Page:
Sacred Hunger

Sacred Hunger - Barry Unsworth

This book is about England and her role in the slave trade. It is also about how men and women thought in the mid-1700s, how they viewed justice and freedom and success, and those of the opposite sex. In its accurate depiction of these times, it is an excellent work of historical fiction.

Here follows a quote from chapter 40, so you can judge how you may react. It is a diary entry written by Paris, the surgeon on the Liverpool Merchant slave ship:
April 26: I continue, in spite of these terrible conditions, to hold long conversations with Delblanc, and they are a solace to me, though I consider him not enough of a realist. He maintains there could be a world, a society without victims and without injustice, where the weakness of one was not an invitation to the strength of another, except to succor or protect. I go so far with him as to believe it true that the moral character of man is formed by what happens to him in the world and that our nature originates in external circumstances. Why then do we languish under wars and tyrannies? Delblanc would say it is due to the harmful effect of government upon us….

Such philosophical thoughts would certainly be typical of the times, 1752, with the Enlightenment in full swing. The writing perfectly mirrors those times. Nevertheless, I found parts quite tedious. It is hard today to put yourself back into that mindset. We do not see the world as they did then! The book describes what is happening in different milieux, for example, a drama performance being planned for a birthday celebration in London, life aboard a slave ship, life in a new British colony and in a renegade “settlement”. Each is done with precision. Unsworthy is depicting different worlds coexisting side by side. The contrast is alarming.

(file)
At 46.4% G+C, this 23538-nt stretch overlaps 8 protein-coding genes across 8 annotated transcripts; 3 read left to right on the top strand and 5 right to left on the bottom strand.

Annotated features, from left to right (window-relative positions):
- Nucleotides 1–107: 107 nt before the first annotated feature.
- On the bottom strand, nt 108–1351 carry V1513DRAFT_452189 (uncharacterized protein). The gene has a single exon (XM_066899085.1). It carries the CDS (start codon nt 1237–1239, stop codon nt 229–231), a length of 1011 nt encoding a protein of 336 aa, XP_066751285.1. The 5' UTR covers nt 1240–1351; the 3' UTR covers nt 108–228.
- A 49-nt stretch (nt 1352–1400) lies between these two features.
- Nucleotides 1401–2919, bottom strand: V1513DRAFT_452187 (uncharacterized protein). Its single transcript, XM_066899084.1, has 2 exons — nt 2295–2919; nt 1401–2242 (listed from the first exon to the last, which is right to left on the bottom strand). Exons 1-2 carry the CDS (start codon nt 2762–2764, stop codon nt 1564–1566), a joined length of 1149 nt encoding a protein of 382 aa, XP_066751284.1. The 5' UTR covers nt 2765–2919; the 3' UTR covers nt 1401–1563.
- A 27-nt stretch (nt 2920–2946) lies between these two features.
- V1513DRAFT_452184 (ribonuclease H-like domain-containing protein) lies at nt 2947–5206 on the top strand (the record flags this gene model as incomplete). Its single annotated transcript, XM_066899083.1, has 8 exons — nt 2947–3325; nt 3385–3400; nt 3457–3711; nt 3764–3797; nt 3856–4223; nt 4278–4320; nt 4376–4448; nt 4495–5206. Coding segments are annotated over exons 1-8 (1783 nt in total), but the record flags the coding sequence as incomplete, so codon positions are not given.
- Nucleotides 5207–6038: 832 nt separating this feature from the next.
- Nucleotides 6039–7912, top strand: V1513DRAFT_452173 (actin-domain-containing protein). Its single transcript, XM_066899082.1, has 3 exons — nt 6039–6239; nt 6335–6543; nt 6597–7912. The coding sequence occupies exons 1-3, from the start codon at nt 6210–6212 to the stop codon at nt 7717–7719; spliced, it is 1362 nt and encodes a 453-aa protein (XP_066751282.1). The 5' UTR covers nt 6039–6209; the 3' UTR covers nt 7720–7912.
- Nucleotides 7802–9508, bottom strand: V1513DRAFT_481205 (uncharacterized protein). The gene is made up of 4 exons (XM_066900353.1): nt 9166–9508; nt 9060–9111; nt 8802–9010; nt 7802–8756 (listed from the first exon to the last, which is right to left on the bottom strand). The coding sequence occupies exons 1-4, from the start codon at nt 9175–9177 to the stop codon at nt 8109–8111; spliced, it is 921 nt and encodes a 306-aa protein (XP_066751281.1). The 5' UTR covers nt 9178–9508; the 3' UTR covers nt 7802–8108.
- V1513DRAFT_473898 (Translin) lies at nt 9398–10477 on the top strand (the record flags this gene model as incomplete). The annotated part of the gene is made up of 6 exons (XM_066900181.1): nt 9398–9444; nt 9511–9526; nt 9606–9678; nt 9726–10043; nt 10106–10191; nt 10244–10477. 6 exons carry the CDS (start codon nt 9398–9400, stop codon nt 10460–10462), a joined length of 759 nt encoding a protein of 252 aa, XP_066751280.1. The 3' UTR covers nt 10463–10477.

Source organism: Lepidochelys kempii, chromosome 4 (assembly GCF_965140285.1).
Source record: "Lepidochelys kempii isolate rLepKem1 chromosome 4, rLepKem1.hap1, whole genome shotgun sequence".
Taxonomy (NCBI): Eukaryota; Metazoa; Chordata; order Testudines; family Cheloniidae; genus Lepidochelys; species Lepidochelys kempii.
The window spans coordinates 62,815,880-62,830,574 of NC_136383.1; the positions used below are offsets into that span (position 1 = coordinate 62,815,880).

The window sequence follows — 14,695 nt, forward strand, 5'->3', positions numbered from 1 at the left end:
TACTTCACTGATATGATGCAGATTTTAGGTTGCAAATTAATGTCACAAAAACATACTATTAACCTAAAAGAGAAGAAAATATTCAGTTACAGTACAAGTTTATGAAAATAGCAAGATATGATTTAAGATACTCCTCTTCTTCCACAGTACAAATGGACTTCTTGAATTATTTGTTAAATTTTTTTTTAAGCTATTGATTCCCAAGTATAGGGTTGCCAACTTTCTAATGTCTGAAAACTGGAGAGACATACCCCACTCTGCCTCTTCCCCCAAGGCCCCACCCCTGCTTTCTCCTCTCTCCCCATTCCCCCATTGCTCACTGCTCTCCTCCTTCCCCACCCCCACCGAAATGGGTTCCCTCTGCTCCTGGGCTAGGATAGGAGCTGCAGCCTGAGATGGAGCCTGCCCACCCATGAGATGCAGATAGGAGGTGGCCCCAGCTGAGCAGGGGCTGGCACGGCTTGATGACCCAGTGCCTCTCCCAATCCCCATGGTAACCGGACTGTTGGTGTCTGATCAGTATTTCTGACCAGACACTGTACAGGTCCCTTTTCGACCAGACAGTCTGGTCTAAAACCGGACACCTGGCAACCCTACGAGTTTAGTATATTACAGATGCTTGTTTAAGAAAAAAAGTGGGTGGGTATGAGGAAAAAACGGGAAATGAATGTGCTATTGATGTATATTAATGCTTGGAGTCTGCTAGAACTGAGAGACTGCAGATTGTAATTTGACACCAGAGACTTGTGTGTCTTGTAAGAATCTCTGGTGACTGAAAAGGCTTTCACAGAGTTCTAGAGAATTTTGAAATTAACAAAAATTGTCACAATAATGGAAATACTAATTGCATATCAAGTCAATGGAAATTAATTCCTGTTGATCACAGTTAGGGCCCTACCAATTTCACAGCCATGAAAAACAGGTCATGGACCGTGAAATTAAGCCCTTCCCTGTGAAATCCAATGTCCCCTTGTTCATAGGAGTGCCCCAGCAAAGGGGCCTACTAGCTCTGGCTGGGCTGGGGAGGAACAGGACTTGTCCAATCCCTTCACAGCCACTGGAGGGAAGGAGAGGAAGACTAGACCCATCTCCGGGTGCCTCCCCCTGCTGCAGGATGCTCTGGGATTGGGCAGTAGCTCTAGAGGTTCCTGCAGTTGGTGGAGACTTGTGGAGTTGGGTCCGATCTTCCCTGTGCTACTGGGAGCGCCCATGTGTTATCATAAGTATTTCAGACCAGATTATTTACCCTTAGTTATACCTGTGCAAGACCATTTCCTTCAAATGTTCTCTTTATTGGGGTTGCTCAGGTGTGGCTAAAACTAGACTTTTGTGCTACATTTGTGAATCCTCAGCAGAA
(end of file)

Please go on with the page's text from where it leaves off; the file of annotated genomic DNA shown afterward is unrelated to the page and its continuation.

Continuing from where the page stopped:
I listened to the audiobook narrated by David Rintoul. It was easy to follow. He expertly switched between different dialects - the speech of blacks, Native Americans, Europeans, the upper-class and the poorest of the English, the Irish and the Scottish! He did not over-emphasize the Pidgin English found in the text. He simply read what was written there in the lines without adding any additional degrading undertone. This I appreciated. For me it is very hard to listen to or read Pidgin English. It gives so little nuance to what the characters are saying or meaning. It is just plain boring!

What I am trying to say is that although the lines perfectly depicted each situation, I still did not enjoy the reading experience. Some authors are able to make another way of thinking so understandable that it is not repulsive. Was it that the author failed to make me empathize with the characters? Was it that there is little humor? Was it that I dislike reading Pidgin English? An excellent work of historical fiction, but not enjoyable to read or listen to. I am not saying it isn’t worth reading.